Why was it specifically in the kingdom of Persia and Mede that hatred of Jews developed? Perhaps the answer has more to do with time than with place. Am Yisrael was the first nation to be exiled and still retain its national spirit. Its people, such as Daniel and his companions, were shown to be courageous and talented. This was a threatening phenomenon, and perhaps it is this that gave rise to hatred. Indeed, it is during the Second Temple Period that we find this sort of anti-Semitism manifest elsewhere, as well, especially in Egypt. Josephus, in his Against Apion and in his autobiography, The Life of Flavius Josephus, engages in polemics with writers of his times and of previous generations who hated Jews. The Egyptian historian Manetho had created a history of the Jewish People from the time of the Exodus, presenting a clearly anti-Semitic perspective, and Josephus countered his claims as well. It seems that this was also one of the aims of his great oeuvre, Antiquities of the Jews.[3] In this book, Josephus aspired to provide the Hellenist Roman reader with an organized picture of Jewish history and to supply firm proof for each of the historical assertions about the nation, thereby disproving the claims of those who hated them.


(To be continued)


Translated by Kaeren Fish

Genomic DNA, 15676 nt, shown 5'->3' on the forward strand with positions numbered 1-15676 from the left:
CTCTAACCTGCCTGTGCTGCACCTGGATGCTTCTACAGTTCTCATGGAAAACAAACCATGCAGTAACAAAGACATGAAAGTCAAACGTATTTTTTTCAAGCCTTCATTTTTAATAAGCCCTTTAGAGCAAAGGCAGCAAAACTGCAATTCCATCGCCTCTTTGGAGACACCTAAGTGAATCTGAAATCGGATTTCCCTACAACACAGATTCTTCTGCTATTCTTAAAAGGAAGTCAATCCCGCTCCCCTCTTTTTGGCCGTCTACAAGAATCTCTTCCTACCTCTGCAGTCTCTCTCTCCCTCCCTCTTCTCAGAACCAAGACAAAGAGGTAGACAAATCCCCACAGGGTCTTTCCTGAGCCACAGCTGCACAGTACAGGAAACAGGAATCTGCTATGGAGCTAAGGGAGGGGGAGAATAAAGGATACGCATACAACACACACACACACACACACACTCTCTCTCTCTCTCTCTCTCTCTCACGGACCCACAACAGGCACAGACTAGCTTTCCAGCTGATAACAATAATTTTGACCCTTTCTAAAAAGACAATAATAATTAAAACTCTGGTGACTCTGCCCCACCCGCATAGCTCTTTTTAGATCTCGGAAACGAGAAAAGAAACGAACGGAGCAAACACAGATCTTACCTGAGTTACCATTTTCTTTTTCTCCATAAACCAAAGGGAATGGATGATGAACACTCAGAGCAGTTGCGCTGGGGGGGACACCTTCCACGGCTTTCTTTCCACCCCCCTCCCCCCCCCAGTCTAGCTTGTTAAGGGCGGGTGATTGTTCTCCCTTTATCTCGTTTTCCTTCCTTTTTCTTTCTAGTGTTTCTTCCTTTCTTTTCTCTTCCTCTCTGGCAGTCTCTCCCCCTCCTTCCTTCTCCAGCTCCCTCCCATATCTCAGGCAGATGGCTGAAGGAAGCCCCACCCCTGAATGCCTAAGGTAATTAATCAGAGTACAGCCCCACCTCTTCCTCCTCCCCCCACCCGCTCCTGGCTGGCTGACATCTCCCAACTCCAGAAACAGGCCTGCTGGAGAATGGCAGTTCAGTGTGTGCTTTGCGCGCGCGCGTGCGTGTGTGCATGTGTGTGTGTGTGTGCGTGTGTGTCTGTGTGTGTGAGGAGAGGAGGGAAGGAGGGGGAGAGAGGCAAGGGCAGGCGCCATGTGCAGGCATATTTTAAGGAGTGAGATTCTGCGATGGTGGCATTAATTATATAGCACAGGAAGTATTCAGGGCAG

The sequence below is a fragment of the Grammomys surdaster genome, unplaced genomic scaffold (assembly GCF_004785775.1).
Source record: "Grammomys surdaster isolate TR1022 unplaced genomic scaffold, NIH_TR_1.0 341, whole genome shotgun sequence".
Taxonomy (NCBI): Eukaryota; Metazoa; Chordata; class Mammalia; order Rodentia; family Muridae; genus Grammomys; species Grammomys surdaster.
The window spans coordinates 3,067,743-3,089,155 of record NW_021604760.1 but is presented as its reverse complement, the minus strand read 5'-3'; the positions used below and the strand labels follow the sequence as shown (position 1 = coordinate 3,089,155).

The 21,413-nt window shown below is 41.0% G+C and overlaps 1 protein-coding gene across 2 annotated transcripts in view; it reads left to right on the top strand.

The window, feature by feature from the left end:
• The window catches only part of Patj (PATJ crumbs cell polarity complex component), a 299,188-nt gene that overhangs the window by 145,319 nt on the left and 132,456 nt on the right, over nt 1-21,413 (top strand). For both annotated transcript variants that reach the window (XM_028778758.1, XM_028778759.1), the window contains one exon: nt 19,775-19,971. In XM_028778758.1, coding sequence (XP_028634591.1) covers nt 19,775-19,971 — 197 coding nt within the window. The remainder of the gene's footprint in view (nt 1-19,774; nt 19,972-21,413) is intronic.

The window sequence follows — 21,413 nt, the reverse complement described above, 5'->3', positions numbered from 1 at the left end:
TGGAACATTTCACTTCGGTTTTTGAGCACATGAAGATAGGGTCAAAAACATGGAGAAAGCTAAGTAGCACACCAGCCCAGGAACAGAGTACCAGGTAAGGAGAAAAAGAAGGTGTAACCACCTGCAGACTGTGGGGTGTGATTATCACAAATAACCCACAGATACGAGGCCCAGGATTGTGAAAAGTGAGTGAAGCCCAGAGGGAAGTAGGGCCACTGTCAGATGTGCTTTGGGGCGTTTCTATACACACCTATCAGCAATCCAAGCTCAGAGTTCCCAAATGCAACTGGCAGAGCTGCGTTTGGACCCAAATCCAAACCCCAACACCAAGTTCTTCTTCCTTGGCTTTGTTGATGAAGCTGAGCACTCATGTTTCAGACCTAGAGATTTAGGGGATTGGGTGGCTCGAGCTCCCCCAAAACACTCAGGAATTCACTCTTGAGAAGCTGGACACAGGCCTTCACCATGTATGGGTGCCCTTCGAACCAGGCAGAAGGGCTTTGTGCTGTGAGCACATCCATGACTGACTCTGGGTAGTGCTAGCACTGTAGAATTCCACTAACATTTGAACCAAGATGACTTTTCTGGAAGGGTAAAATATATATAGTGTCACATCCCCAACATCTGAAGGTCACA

[1] See Z. Yaavetz, Toledot Yisrael III (Vilna, 5658), "Motza ha-Davar," pp. 32-33. He proposes the surprising conclusion (which we reject categorically) that the Daniel who appears in this chapter was one of the grandsons of the Daniel at the beginning of the Book. He asserts that it could not have been the same person, considering the great chronological gap separating Darius the Mede from Nevukhadnetzar and Yehoyakim, the period of Daniel's exile. He identifies Darius the Mede in our chapter as the king referred to by historiographers as Darius II (Nothos). According to the accepted academic chronology, to which Yaavetz adheres, this king reigned from 423-404 B.C.E. Daniel was exiled in the days of Yehoyakim, in the year 605 B.C.E. (according to Yaavetz's calculation), or in the year 597 B.C.E (according to Rashi's reckoning, which we have followed thus far). Yaavetz proves his assertion from the vision recorded later on in 11:2. His approach reflects the obscurity surrounding the chronology of this period. Those who accept the conventional academic account of the kings and their reigns and want to relate to the text in Sefer Daniel in a straightforward, literal way must identify Darius the Mede as the king who reigned before Cyrus, in 539 B.C.E. This conforms with what we are told about Daniel, who was exiled as a young boy in the days of Yehoyakim and stood before Darius 62 years later. Anyone seeking to identify Darius the Mede with Darius Nothos is forced to change this chronology and adopt the record presented by Chazal – as C. Chefetz does in his article, "Malkhut Paras u-Madai bi-Tekufat Bayit Sheni u-LefanehaIyyun mei-Chadash," Megadim 4 (5751), pp. 78-147. Yaavetz creates an untenable chronological hybrid, and on this basis he explains the book of Daniel as recording the events concerning two different "Daniels" from the same family.